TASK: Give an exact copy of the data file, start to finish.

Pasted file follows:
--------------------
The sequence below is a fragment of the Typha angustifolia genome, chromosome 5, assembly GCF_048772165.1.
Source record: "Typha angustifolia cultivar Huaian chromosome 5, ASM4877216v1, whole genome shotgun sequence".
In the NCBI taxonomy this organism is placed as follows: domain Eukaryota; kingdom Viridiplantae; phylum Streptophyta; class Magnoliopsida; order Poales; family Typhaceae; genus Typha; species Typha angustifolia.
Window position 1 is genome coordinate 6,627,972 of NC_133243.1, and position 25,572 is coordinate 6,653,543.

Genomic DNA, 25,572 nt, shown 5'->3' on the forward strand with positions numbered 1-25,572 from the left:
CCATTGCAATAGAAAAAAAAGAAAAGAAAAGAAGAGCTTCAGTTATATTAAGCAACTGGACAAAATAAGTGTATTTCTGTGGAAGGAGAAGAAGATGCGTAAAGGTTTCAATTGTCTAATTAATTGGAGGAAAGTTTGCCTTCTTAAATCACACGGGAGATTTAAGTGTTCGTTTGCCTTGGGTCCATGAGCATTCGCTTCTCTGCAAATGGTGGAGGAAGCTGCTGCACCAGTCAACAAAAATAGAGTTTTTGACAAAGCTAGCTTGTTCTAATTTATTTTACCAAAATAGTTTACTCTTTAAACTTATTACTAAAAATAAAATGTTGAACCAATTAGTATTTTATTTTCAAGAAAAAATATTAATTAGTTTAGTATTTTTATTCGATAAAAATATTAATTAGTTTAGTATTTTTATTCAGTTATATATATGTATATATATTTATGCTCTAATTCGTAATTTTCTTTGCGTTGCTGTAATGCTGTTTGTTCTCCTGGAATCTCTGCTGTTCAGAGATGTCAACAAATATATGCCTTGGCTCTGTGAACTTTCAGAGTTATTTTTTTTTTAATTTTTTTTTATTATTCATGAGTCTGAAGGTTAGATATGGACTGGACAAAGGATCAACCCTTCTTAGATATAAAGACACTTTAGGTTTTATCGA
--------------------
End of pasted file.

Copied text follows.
The sequence below is a fragment of the Typha angustifolia genome, chromosome 5, assembly GCF_048772165.1.
Source record: "Typha angustifolia cultivar Huaian chromosome 5, ASM4877216v1, whole genome shotgun sequence".
In the NCBI taxonomy this organism is placed as follows: domain Eukaryota; kingdom Viridiplantae; phylum Streptophyta; class Magnoliopsida; order Poales; family Typhaceae; genus Typha; species Typha angustifolia.
Window position 1 is genome coordinate 6,627,972 of NC_133243.1, and position 25,572 is coordinate 6,653,543.

Genomic DNA, 25,572 nt, shown 5'->3' on the forward strand with positions numbered 1-25,572 from the left:
CCATTGCAATAGAAAAAAAAGAAAAGAAAAGAAGAGCTTCAGTTATATTAAGCAACTGGACAAAATAAGTGTATTTCTGTGGAAGGAGAAGAAGATGCGTAAAGGTTTCAATTGTCTAATTAATTGGAGGAAAGTTTGCCTTCTTAAATCACACGGGAGATTTAAGTGTTCGTTTGCCTTGGGTCCATGAGCATTCGCTTCTCTGCAAATGGTGGAGGAAGCTGCTGCACCAGTCAACAAAAATAGAGTTTTTGACAAAGCTAGCTTGTTCTAATTTATTTTACCAAAATAGTTTACTCTTTAAACTTATTACTAAAAATAAAATGTTGAACCAATTAGTATTTTATTTTCAAGAAAAAATATTAATTAGTTTAGTATTTTTATTCGATAAAAATATTAATTAGTTTAGTATTTTTATTCAGTTATATATATGTATATATATTTATGCTCTAATTCGTAATTTTCTTTGCGTTGCTGTAATGCTGTTTGTTCTCCTGGAATCTCTGCTGTTCAGAGATGTCAACAAATATATGCCTTGGCTCTGTGAACTTTCAGAGTTATTTTTTTTTTAATTTTTTTTTATTATTCATGAGTCTGAAGGTTAGATATGGACTGGACAAAGGATCAACCCTTCTTAGATATAAAGACACTTTAGGTTTTATCGA